Marc Faber’s noticeable absence from financial reporters and television interviewers questions in the past two weeks hasn’t left investors without his previous guidance. His last call, reported by Wall Street Pit, in which he stated that U.S. equities markets are in the midst of a correction, appears to be still operative.
In his last interview of May 4, Dr. Faber, the publisher and editor of Gloom Doom Boom Report, told Wall Street Pit he anticipates a tumble in U.S. stocks of 10%, noting weakening market internals, including a drop in the number of stocks reaching new 52-week highs.
The S&P500 peaked at 1,364.14 on April 29, a 10% decline from the April high calculates to 1,228.10, or 43 points higher from the close of 1,185.64 on Oct. 26, 2010—the date Faber made his first call for a 10% correction in the 500-stock average—which illustrates the difficulty of timing market tops, even among the best.
In contrast, Faber’s miraculous call of a market bottom on March 6, 2009, when the S&P500 did, indeed, reach the low of 666.79 was much easier for him. In fact, the call for a bottom on the day during the panic of March 2009 was the easiest call he’s ever made, according to the Swiss money manager who lives in Chiang Mai, Thailand. As a contrarian market timer, Faber noted the record bearishness in sentiment for stock on March 6 as the basis for his call for an imminent rebound rally in stocks.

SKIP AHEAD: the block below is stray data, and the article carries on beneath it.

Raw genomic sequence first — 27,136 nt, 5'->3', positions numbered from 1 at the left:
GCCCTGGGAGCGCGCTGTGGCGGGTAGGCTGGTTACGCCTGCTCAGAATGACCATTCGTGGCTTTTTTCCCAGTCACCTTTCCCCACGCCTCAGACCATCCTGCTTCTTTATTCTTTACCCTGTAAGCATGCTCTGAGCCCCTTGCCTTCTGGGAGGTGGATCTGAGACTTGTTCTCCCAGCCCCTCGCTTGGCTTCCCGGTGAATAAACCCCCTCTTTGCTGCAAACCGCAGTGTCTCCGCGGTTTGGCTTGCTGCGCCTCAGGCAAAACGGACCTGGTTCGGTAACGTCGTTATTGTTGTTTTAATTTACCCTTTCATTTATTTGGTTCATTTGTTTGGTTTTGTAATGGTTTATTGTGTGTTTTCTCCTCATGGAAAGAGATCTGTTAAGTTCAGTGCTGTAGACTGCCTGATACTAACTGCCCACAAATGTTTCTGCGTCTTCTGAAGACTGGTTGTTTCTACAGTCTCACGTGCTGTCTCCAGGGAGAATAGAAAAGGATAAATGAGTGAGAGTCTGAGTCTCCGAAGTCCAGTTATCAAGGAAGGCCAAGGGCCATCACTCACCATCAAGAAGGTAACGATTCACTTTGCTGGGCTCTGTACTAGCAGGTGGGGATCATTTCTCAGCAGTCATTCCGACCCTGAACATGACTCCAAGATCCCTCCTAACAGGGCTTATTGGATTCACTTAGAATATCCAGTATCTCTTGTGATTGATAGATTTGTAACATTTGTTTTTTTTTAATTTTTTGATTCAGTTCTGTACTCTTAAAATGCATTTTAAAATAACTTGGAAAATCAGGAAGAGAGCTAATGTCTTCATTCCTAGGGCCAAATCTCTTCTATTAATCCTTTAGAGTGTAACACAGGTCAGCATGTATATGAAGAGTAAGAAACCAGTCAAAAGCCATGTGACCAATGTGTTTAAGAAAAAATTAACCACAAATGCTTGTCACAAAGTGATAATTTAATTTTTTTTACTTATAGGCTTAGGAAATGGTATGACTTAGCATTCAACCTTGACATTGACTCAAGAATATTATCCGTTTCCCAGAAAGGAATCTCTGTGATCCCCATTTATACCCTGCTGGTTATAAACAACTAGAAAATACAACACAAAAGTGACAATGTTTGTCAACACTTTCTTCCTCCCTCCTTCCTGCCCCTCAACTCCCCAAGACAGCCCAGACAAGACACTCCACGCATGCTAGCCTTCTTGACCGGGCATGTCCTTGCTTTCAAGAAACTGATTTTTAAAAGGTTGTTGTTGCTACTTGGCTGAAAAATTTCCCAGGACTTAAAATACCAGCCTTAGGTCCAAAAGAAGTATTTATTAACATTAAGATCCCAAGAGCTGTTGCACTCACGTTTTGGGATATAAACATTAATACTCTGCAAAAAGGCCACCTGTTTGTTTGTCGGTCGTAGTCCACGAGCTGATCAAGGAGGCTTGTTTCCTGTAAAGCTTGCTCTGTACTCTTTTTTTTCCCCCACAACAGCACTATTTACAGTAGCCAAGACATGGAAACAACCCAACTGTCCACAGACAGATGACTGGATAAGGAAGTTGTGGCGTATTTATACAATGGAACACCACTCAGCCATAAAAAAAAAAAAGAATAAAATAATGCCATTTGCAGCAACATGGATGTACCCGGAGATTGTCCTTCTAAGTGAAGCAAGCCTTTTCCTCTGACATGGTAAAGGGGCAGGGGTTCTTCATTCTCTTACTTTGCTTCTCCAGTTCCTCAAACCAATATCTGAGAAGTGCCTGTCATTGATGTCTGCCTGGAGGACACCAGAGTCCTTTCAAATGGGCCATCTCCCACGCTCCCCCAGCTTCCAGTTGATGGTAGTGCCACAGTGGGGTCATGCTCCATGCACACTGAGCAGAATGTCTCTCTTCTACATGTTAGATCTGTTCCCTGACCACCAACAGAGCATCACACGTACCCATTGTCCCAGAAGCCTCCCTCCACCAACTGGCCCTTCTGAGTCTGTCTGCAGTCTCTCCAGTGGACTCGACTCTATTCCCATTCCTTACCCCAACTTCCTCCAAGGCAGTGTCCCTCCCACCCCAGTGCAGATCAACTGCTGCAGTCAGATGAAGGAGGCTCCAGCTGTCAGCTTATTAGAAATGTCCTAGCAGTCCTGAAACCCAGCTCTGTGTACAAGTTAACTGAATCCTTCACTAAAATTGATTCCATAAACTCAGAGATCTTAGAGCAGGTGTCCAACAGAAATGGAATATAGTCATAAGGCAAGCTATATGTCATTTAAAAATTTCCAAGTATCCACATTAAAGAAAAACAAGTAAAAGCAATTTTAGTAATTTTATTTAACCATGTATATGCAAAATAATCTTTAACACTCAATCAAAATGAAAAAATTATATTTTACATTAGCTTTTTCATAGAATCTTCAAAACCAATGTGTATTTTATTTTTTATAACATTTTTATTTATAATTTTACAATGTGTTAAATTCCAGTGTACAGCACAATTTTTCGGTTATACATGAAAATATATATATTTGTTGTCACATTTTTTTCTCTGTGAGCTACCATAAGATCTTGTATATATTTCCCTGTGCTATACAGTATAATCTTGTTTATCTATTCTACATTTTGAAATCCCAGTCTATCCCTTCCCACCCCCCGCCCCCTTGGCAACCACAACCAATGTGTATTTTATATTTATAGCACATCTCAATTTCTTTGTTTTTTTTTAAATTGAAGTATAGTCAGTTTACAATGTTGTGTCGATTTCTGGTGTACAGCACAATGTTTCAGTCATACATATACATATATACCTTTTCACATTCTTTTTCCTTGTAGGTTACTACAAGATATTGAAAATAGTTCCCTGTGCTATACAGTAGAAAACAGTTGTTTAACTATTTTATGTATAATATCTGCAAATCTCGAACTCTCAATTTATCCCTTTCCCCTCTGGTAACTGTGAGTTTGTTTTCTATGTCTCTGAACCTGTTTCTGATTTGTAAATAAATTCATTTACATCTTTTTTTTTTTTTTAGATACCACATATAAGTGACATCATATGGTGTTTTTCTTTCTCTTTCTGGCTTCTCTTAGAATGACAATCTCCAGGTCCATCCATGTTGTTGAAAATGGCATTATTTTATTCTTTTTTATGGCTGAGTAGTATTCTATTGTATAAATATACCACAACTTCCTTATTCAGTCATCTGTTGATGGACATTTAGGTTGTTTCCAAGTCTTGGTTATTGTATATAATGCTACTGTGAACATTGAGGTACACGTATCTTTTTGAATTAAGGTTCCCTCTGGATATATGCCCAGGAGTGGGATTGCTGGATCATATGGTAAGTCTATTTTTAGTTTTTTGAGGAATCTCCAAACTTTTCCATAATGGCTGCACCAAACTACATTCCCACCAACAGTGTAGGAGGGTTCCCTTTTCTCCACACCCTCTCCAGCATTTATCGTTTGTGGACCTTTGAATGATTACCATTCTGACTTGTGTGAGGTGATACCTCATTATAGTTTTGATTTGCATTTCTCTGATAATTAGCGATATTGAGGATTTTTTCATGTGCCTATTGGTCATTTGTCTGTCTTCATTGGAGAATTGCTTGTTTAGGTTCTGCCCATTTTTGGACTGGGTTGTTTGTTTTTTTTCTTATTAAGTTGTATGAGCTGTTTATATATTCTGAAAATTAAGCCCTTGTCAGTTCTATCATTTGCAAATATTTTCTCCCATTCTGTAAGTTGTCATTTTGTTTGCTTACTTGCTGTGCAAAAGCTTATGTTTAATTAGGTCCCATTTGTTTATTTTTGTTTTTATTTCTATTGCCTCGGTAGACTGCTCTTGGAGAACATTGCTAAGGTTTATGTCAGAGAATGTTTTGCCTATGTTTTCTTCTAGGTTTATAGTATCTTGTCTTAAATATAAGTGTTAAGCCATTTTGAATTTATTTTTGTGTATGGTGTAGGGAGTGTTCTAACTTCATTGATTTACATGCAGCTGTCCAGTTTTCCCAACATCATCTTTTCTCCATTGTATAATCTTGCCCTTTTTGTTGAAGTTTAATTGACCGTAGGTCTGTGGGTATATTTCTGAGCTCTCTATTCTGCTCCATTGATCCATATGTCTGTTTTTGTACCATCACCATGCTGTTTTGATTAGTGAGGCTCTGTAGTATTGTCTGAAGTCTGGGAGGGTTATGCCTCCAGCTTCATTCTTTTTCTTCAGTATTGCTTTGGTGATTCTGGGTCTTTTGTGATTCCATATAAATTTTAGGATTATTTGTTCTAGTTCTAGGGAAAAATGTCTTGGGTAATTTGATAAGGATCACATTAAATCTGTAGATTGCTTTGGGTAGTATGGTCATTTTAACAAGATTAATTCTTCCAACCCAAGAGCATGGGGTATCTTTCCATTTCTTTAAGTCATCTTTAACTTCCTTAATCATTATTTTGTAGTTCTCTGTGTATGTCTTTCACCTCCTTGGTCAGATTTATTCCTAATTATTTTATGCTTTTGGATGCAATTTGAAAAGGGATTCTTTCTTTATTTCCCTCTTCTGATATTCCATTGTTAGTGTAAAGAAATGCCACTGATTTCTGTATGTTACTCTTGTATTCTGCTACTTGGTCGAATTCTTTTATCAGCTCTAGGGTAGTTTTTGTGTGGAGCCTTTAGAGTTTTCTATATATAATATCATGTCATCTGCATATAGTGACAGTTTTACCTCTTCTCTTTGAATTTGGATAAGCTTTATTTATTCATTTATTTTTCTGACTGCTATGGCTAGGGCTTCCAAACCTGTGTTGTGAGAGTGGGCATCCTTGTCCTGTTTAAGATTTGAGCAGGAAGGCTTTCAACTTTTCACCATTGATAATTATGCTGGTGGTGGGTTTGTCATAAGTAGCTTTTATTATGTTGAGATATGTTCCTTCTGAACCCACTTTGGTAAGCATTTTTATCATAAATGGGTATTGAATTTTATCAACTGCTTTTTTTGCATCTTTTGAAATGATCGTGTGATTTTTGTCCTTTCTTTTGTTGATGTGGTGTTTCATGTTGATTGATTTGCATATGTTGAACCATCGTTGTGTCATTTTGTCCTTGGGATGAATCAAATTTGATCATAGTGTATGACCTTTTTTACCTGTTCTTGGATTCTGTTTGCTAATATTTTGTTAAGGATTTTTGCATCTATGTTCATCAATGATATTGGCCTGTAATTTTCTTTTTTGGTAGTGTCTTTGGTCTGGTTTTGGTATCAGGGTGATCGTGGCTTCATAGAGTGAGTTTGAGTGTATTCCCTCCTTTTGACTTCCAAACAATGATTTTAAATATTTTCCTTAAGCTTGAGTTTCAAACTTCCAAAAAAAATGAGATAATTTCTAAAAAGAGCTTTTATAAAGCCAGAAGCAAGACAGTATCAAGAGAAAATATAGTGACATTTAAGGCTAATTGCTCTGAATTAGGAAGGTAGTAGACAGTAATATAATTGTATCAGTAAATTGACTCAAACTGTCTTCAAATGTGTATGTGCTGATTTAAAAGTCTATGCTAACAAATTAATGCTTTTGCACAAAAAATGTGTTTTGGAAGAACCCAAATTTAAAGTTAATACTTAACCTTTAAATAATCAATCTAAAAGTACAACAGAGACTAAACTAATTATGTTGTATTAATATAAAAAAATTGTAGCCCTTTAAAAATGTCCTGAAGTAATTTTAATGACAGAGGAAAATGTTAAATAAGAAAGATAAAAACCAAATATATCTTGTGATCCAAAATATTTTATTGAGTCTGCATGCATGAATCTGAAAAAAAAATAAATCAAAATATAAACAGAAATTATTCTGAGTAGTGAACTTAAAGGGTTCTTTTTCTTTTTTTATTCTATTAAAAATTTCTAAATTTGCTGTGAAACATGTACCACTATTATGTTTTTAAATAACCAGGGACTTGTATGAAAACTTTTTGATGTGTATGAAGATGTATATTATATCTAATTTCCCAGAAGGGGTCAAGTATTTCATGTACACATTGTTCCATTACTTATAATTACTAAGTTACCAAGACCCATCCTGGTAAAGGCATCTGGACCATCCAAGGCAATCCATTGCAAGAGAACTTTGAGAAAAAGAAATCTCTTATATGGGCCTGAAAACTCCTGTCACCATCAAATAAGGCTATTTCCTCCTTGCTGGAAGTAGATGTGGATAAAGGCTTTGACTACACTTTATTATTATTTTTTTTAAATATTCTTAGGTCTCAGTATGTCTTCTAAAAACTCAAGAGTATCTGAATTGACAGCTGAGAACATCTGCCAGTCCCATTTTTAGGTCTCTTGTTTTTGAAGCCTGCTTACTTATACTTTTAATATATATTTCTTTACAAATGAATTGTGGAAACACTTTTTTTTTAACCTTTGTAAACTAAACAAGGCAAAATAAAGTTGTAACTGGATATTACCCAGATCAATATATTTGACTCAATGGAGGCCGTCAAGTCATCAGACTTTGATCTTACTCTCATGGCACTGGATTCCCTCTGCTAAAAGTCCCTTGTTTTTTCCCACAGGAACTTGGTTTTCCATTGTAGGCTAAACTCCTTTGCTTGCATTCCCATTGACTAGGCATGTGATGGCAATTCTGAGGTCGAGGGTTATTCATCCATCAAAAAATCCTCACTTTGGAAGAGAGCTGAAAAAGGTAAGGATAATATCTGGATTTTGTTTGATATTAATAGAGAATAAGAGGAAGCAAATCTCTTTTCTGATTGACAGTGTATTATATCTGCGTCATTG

But calling tops involves more than watching for extremes in market sentiment. Among many popularly followed indicators and a rather reliable one, is the price of copper, which is also referred to as Dr. Copper for its highly correlated and leading price patterns to equities.
While the S&P500 reached new multi-year highs early this month, the copper price failed to confirm the rally in the S&P, moving lower in May from its February highs, further buttressing Faber’s case for an imminent decline in stocks.
On Feb. 15, copper reached $4.65 per pound, but the price has trended sideways to down since then, trading as high $4.05 in the June contract, yesterday.
However, Faber’s call for a correction in stocks shouldn’t be construed that he is an U.S. equities bear. Though, when priced in gold, the S&P500 will drift significantly lower, he has repeatedly said, but in nominal terms, Faber expects equities to move higher as long as the Fed continues its zero interest rate policy (ZIRP)—that is, real interest rates after the inflation rate is deducted from the Fed’s overnight federal funds rate target. Presently, overnight real interest rate is negative.
In an April 27, 2009, Bloomberg interview, at a time of heightened fear of a global meltdown in the equities markets, Faber cautioned investors to not be too pessimistic as long as the Fed has the power to inject endless capital into the banking system.
“Don’t underestimate the power of printing money,” said Faber.
“The more things will go bad, the worse things become, the more the money printer at the Fed, Mr. Bernanke, will print,” he added. “He will print endlessly. Even if things go bad economically, you could have no revenues at companies and no earnings and stocks will go up because of money printing.”